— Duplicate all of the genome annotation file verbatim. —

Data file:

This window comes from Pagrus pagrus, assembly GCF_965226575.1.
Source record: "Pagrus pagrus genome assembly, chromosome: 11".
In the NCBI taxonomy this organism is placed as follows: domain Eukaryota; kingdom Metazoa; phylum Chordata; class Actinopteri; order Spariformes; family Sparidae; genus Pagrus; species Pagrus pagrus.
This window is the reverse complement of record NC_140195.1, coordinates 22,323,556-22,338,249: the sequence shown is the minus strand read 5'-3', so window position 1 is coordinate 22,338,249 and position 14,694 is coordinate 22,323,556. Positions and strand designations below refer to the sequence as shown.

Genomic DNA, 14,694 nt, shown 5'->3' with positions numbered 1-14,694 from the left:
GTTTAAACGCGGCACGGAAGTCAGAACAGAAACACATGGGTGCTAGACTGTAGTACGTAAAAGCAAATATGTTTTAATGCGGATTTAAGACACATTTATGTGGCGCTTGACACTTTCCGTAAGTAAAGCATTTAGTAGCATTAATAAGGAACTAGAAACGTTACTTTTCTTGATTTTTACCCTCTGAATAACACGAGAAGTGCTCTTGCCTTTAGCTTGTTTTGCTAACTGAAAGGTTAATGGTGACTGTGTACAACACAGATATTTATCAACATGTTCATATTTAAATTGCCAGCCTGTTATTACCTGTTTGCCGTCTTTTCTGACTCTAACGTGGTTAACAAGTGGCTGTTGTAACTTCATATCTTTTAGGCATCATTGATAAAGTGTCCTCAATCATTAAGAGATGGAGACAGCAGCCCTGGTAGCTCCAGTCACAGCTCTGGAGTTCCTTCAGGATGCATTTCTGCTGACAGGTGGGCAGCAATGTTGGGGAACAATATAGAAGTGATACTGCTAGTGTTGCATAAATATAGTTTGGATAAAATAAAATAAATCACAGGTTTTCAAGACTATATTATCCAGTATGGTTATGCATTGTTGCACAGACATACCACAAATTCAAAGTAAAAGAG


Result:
This window comes from Pagrus pagrus, assembly GCF_965226575.1.
Source record: "Pagrus pagrus genome assembly, chromosome: 11".
In the NCBI taxonomy this organism is placed as follows: domain Eukaryota; kingdom Metazoa; phylum Chordata; class Actinopteri; order Spariformes; family Sparidae; genus Pagrus; species Pagrus pagrus.
This window is the reverse complement of record NC_140195.1, coordinates 22,323,556-22,338,249: the sequence shown is the minus strand read 5'-3', so window position 1 is coordinate 22,338,249 and position 14,694 is coordinate 22,323,556. Positions and strand designations below refer to the sequence as shown.

Genomic DNA, 14,694 nt, shown 5'->3' with positions numbered 1-14,694 from the left:
GTTTAAACGCGGCACGGAAGTCAGAACAGAAACACATGGGTGCTAGACTGTAGTACGTAAAAGCAAATATGTTTTAATGCGGATTTAAGACACATTTATGTGGCGCTTGACACTTTCCGTAAGTAAAGCATTTAGTAGCATTAATAAGGAACTAGAAACGTTACTTTTCTTGATTTTTACCCTCTGAATAACACGAGAAGTGCTCTTGCCTTTAGCTTGTTTTGCTAACTGAAAGGTTAATGGTGACTGTGTACAACACAGATATTTATCAACATGTTCATATTTAAATTGCCAGCCTGTTATTACCTGTTTGCCGTCTTTTCTGACTCTAACGTGGTTAACAAGTGGCTGTTGTAACTTCATATCTTTTAGGCATCATTGATAAAGTGTCCTCAATCATTAAGAGATGGAGACAGCAGCCCTGGTAGCTCCAGTCACAGCTCTGGAGTTCCTTCAGGATGCATTTCTGCTGACAGGTGGGCAGCAATGTTGGGGAACAATATAGAAGTGATACTGCTAGTGTTGCATAAATATAGTTTGGATAAAATAAAATAAATCACAGGTTTTCAAGACTATATTATCCAGTATGGTTATGCATTGTTGCACAGACATACCACAAATTCAAAGTAAAAGAG